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Citizenship shouldn't be for sale

In our country, where almost everything's for sale for the right price, we are making it easy for rich foreigners to buy themselves a ticket to citizenship, and to cheat their new government in the process.

A recent audit by the Immigration and Naturalization Service details the predictable corruption of the foreign investor program, established by Congress in 1990, through which $1-million will buy you a green card.

Immigrants from Pacific Rim countries in particular are bending the rules, such as they are, and gaining coveted permanent residency without putting up the necessary dough.

Rather than just tightening the loopholes, Congress should reconsider this distasteful program in its entirety.

How mercenary can you get? American citizenship should not be up on the international auction block, available to the highest bidder. Citizenship is not a commodity; it's a privilege, one that is cheapened by being sold.

The immigrant-investor program was designed to compete with nations such as Canada and Australia, which actively entice rich foreigners to their shores with lax immigration rules. Congress also saw it as a way to bolster sagging rural and inner-city economies.

To qualify, immigrant-investors must put $1-million into a new commercial enterprise employing 10 or more people, or put $500,000 into an enterprise in a rural or high unemployment area. After two years, this buys them a green card, which is the first step to American citizenship.

But with the American economy humming along, with its record domestic investment and unemployment rates, there is no reason to retain this ledger-pass at our border.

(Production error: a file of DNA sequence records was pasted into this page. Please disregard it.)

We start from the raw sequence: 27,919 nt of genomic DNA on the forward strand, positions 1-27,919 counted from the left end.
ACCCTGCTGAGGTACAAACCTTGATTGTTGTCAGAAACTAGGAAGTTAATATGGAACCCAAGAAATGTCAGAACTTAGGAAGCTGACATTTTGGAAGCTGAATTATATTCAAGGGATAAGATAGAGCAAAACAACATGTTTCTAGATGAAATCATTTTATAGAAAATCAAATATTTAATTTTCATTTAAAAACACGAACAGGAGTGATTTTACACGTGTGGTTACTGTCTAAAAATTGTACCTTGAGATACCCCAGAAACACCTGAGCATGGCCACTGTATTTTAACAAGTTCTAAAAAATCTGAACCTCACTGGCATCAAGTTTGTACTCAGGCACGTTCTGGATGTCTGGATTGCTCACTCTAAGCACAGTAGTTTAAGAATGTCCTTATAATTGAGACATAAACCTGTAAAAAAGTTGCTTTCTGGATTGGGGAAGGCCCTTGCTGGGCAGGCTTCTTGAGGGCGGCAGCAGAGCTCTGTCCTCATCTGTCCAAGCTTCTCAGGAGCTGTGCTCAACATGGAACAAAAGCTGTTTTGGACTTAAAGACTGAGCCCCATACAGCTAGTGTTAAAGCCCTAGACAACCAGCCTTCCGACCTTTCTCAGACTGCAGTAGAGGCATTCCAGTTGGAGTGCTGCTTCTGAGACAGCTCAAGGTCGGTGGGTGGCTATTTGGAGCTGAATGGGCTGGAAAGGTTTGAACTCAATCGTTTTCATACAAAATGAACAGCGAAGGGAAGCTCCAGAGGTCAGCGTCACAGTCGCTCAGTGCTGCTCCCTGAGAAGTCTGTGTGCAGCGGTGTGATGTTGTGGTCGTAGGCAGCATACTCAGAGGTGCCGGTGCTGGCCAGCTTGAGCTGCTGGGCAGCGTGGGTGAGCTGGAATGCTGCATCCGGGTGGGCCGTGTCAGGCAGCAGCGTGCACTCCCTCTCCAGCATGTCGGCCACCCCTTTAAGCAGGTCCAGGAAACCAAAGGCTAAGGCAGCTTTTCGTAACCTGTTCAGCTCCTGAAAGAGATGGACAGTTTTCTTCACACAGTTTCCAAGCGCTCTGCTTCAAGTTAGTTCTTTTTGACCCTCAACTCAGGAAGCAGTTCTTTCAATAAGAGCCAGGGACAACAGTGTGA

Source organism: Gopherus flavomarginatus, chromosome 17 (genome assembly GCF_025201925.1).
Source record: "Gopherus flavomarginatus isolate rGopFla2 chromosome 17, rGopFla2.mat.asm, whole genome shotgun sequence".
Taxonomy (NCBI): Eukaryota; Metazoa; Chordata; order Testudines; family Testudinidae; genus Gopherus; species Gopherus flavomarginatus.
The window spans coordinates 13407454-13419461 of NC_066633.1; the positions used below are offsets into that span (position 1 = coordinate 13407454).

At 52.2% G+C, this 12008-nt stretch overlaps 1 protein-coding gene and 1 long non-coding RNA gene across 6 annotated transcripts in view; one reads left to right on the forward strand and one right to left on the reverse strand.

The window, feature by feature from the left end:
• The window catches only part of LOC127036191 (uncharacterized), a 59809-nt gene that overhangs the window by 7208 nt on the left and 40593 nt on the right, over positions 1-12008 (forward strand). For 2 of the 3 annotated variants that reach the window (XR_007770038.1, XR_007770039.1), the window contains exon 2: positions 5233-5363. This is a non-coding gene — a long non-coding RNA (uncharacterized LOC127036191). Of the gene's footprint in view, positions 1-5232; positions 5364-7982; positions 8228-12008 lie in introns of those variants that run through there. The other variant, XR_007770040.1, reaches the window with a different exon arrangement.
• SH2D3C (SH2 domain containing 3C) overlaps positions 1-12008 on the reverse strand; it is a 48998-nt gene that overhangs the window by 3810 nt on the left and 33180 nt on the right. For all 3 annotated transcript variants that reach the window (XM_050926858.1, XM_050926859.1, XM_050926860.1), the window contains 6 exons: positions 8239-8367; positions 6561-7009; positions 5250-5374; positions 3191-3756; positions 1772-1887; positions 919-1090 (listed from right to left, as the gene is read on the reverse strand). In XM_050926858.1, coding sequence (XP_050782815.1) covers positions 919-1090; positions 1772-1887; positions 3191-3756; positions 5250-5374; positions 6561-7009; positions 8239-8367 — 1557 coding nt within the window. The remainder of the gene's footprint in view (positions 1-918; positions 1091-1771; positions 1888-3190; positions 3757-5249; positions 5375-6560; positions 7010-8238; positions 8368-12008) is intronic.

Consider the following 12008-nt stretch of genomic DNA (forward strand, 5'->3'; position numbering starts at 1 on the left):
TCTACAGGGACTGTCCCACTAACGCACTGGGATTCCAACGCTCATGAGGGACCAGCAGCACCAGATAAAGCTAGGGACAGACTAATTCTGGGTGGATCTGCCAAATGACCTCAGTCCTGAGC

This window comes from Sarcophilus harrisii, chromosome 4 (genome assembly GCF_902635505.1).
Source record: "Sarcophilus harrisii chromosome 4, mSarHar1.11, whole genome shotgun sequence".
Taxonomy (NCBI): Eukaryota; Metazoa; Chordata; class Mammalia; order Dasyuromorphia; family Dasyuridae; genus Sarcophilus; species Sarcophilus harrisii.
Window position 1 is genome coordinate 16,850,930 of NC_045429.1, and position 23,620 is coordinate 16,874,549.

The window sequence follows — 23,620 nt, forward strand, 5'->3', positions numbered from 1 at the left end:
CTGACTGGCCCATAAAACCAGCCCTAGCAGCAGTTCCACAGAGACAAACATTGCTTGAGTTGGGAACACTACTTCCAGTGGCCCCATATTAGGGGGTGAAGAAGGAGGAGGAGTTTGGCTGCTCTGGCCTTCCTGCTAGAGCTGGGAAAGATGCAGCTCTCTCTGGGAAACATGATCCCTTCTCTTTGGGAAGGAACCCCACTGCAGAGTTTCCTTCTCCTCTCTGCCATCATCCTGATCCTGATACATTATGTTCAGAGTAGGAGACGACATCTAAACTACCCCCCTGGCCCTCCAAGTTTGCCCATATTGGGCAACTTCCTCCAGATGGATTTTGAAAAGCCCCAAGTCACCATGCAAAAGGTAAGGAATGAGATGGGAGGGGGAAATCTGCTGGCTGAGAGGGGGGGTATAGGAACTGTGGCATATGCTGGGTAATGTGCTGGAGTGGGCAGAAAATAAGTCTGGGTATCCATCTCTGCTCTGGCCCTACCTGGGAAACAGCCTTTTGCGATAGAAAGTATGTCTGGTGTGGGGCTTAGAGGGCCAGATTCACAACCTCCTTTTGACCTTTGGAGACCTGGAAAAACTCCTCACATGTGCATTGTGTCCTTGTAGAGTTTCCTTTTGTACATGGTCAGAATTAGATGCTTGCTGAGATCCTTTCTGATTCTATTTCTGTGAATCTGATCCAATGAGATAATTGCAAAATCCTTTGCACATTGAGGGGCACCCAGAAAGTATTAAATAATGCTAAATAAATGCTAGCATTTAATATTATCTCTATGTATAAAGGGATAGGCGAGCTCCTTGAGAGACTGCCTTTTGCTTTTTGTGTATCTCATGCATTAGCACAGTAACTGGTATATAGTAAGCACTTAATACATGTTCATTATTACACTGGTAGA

Our government has an interest in granting residency to people who will not be a financial drain on the nation. But, as a matter of principle, that is where the balance sheet inquiry should end.

The immigrant-investor program makes up a very small portion _ less than 1 percent _ of American visas granted annually. But applications have surged in the last two years. Consulting companies have started promoting ways to obtain visas for foreign clients for a fraction of the legal investment requirements.

The New York Times reported that American consulate offices in Tokyo, Taipei, Guangzhou, Hong Kong and Seoul found dozens of suspicious visa applications in which the investor puts up $150,000 in cash and the rest in a promissory note that would be forgiven after a green card is obtained. Because of these abuses, the agency has put a moratorium on new visas that rely on intricate and questionable financial packages.

The INS can close the loopholes, stiffen the requirements and scrutinize the applications more thoroughly, but that would only marginally improve a program that trades more on American greed than American dreams.

Emma Lazarus' Statue of Liberty inscription calls out to the world's "huddled masses yearning to breathe free." Congress' mercenary law makes breathing more expensive than Lazarus ever envisioned.